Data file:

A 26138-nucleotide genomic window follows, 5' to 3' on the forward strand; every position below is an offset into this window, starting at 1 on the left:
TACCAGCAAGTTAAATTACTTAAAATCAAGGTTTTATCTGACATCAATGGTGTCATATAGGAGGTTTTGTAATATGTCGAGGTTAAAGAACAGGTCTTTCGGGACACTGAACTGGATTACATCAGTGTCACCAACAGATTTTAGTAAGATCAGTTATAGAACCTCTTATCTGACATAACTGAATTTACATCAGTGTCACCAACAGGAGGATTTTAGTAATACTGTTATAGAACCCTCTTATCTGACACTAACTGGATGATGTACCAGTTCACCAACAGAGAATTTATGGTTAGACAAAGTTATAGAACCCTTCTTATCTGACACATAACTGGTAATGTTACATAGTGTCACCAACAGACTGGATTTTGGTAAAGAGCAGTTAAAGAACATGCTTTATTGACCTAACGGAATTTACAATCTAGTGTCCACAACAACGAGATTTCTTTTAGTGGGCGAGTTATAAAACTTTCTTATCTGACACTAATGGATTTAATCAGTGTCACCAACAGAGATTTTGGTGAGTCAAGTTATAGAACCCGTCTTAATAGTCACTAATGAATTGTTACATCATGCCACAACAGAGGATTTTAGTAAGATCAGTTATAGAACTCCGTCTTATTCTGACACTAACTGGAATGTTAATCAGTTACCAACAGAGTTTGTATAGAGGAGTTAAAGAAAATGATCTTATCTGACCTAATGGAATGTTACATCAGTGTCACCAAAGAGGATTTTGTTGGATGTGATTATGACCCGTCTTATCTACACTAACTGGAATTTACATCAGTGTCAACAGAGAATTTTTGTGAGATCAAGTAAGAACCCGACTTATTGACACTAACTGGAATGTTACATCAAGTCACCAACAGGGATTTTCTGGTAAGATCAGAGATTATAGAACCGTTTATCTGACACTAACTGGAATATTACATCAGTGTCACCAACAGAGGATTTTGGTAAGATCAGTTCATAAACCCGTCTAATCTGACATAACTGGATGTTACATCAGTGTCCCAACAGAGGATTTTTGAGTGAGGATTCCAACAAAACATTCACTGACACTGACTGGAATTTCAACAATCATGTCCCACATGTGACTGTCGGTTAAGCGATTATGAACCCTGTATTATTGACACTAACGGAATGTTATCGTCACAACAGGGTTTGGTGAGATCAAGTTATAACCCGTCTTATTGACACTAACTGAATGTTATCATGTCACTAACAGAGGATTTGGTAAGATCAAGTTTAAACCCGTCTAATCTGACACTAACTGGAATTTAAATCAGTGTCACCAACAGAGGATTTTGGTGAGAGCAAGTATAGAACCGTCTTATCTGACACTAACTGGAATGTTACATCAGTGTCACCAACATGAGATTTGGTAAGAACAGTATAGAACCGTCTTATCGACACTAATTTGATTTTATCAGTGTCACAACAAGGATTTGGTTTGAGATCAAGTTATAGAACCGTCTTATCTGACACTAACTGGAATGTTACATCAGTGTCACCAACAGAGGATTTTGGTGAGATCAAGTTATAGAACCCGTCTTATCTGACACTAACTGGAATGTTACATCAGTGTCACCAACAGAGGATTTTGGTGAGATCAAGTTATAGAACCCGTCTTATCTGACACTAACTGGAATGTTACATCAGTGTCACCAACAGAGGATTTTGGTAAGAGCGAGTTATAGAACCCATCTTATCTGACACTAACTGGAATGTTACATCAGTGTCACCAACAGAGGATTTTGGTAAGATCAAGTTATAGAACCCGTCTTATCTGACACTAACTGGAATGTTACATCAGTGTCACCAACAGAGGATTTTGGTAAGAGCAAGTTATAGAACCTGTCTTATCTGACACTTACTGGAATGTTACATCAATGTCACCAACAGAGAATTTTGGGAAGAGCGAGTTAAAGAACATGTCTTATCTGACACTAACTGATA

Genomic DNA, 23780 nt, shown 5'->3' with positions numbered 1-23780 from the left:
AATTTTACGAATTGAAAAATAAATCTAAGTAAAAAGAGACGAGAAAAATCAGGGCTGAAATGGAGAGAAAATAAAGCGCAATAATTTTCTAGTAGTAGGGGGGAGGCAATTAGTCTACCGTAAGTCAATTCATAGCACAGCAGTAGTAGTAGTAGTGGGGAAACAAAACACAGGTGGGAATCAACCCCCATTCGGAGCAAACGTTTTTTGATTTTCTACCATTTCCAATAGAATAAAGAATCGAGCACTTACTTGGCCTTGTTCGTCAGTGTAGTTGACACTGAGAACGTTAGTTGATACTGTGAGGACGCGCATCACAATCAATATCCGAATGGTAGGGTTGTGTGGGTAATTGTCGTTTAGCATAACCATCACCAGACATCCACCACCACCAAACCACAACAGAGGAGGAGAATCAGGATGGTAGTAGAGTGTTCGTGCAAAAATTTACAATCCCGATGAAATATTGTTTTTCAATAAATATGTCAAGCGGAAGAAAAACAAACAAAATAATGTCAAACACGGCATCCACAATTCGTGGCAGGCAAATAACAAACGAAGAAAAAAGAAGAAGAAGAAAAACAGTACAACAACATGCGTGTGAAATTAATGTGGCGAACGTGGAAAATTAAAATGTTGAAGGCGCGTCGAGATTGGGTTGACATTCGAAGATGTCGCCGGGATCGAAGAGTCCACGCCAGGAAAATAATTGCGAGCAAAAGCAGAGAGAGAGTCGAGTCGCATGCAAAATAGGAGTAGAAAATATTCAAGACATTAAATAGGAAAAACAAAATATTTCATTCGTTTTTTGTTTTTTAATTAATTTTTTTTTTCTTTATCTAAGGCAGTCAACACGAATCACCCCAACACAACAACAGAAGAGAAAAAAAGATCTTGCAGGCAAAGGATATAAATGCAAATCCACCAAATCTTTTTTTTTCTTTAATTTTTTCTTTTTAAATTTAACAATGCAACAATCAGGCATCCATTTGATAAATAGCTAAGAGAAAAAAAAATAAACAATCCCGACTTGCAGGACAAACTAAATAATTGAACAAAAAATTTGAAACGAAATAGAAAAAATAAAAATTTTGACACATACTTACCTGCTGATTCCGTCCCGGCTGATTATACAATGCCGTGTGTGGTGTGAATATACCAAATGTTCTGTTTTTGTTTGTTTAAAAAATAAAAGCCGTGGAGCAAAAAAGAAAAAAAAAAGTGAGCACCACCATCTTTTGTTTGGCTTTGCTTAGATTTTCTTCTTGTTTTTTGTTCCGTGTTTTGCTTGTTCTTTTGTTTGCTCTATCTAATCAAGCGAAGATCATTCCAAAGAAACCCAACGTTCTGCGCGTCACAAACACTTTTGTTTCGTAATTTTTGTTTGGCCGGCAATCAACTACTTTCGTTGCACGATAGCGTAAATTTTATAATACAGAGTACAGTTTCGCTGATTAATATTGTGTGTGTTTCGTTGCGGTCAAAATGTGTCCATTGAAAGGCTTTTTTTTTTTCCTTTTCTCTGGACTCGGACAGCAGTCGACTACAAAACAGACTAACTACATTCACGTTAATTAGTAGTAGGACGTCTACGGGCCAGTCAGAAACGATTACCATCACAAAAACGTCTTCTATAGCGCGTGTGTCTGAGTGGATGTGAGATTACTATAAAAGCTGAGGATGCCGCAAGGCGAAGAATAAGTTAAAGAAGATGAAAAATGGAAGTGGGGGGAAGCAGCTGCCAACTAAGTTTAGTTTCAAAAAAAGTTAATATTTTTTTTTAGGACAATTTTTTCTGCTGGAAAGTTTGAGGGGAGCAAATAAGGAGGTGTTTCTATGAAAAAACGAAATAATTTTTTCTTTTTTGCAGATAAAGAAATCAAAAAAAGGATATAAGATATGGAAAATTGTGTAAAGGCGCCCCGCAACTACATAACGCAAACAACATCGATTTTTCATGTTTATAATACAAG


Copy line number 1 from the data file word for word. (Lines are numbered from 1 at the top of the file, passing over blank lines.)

A 26138-nucleotide genomic window follows, 5' to 3' on the forward strand; every position below is an offset into this window, starting at 1 on the left: